Through my teen years and into college, I loved going to weddings. Not only did I revel in the romance and celebration of the day, but I also eagerly anticipated my own special day with my future spouse. What aspects did I like? What would I implement in my own ceremony? Etc. Weddings were enjoyable and rewarding. Funerals were not, and I detested going to them.
I’ve been to numerous funerals. The first two I remember were for my great-grandma and then for my infant cousin (the casket being only a few feet long). I also attended the funeral of a precious couple that was killed in a car crash. And grandparents, friends, and people I admired.
The weeping and uncomfortable hushed tones made me want to escape to the sunshine and scream. Surely this isn’t part of the plan, is it? How could any of this pain and loss be used for good? As a child, I didn’t see it. Death was always dark.
Gradually, my perspective changed. Death became less scary and more promising. Through redemption in Christ, I was freed from the curse of death and given a promise of heaven forever with my Savior. I started holding onto those things that are more unseen than seen (2 Cor. 4:18). I went to more funerals. And although I’d never proclaim them enjoyable, I learned to appreciate them in ways that I didn’t with weddings. Funerals realigned perspective and drew me closer to God.
Then the monumental one came. Five years ago, I had to say “see you later” to my precious dad. Despite the raw pain of separation and the agony of feeling all is NOT right with the world (…and may never feel so again), I knew I’d see Dad once I departed too. Moreover, God granted me the grace to do something I’d have never thought humanly possible before. I lifted in my hands in worship at my Dad’s funeral. I saw all the lives He touched and continued to, even in his death. I knew that his suffering wasn’t in vain. I knew that his death–and our hope in spite of loss–was a testimony to those who hadn’t crossed from death to life yet.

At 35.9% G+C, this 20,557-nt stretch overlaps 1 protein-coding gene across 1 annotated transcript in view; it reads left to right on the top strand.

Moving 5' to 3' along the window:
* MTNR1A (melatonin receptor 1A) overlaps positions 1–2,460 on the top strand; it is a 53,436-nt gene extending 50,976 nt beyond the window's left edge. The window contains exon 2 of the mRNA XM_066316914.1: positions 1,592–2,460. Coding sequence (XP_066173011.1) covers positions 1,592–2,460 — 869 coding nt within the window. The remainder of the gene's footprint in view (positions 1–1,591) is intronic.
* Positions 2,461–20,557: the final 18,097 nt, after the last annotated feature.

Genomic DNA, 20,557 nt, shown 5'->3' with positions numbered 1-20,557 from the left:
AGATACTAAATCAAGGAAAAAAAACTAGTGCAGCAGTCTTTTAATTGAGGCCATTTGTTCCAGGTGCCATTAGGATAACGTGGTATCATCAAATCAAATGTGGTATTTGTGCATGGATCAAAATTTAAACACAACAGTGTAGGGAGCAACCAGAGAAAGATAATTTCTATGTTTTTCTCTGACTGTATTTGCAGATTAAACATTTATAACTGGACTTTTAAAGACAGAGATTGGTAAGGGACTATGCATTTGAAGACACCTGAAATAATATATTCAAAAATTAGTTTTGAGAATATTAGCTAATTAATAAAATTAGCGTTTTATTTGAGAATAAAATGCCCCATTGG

I saw the curse of our sinful broken world and how it destroyed my dad’s body. Nothing made sense. My dad was healthy. He exercised. He drank tons of water and took supplements and ate better than anyone I knew. He slept, he rested, he worked hard, he wasn’t addicted to anything. It didn’t add up. But death often doesn’t add up and it doesn’t have to. One promising, hopeful, life-giving word can overcome it all: grace.
We know in our spirits we were designed for life. We were created for eternity. Death remains collateral damage from the fall of man when sin forever separated us from our Creator. But because of Christ, it can’t submit the final verdict over you. You can be free from the fear of facing death. You just have to reach out and accept the gift He offers, trading death for life.
And the living one. I died, and behold I am alive forevermore, and I have the keys of Death and Hades.
He will wipe away every tear from their eyes, and death shall be no more, neither shall there be mourning, nor crying, nor pain anymore, for the former things have passed away.”
And which now has been manifested through the appearing of our Savior Christ Jesus, who abolished death and brought life and immortality to light through the gospel,